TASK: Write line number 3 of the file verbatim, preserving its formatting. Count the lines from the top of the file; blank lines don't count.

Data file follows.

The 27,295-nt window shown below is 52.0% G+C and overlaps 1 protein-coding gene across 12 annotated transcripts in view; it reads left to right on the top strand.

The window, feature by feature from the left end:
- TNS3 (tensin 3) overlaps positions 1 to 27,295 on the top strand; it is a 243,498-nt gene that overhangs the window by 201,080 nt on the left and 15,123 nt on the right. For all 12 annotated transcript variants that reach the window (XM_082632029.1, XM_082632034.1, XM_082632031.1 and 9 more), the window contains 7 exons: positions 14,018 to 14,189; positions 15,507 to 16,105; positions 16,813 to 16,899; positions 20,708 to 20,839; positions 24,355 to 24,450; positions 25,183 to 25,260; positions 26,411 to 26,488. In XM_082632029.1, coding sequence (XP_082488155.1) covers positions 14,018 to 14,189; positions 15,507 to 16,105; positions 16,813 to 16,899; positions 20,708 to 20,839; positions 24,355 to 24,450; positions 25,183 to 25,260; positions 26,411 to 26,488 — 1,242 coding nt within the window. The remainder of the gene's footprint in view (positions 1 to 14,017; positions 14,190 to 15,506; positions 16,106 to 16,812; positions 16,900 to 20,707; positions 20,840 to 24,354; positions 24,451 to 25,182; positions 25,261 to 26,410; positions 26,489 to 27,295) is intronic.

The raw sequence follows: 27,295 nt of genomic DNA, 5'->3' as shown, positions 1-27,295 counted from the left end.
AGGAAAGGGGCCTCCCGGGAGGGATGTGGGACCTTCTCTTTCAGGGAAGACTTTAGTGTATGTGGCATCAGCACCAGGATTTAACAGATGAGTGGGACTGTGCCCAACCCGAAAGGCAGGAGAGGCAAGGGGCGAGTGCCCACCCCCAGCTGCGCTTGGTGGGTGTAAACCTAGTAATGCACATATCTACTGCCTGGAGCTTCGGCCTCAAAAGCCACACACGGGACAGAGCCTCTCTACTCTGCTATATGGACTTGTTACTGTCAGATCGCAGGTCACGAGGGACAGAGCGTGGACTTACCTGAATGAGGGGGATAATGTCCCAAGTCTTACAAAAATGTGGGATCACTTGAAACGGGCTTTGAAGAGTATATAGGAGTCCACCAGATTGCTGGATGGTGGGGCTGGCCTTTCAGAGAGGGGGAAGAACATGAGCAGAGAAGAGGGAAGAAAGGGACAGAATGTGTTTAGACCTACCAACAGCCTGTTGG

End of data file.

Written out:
- TNS3 (tensin 3) overlaps positions 1 to 27,295 on the top strand; it is a 243,498-nt gene that overhangs the window by 201,080 nt on the left and 15,123 nt on the right. For all 12 annotated transcript variants that reach the window (XM_082632029.1, XM_082632034.1, XM_082632031.1 and 9 more), the window contains 7 exons: positions 14,018 to 14,189; positions 15,507 to 16,105; positions 16,813 to 16,899; positions 20,708 to 20,839; positions 24,355 to 24,450; positions 25,183 to 25,260; positions 26,411 to 26,488. In XM_082632029.1, coding sequence (XP_082488155.1) covers positions 14,018 to 14,189; positions 15,507 to 16,105; positions 16,813 to 16,899; positions 20,708 to 20,839; positions 24,355 to 24,450; positions 25,183 to 25,260; positions 26,411 to 26,488 — 1,242 coding nt within the window. The remainder of the gene's footprint in view (positions 1 to 14,017; positions 14,190 to 15,506; positions 16,106 to 16,812; positions 16,900 to 20,707; positions 20,840 to 24,354; positions 24,451 to 25,182; positions 25,261 to 26,410; positions 26,489 to 27,295) is intronic.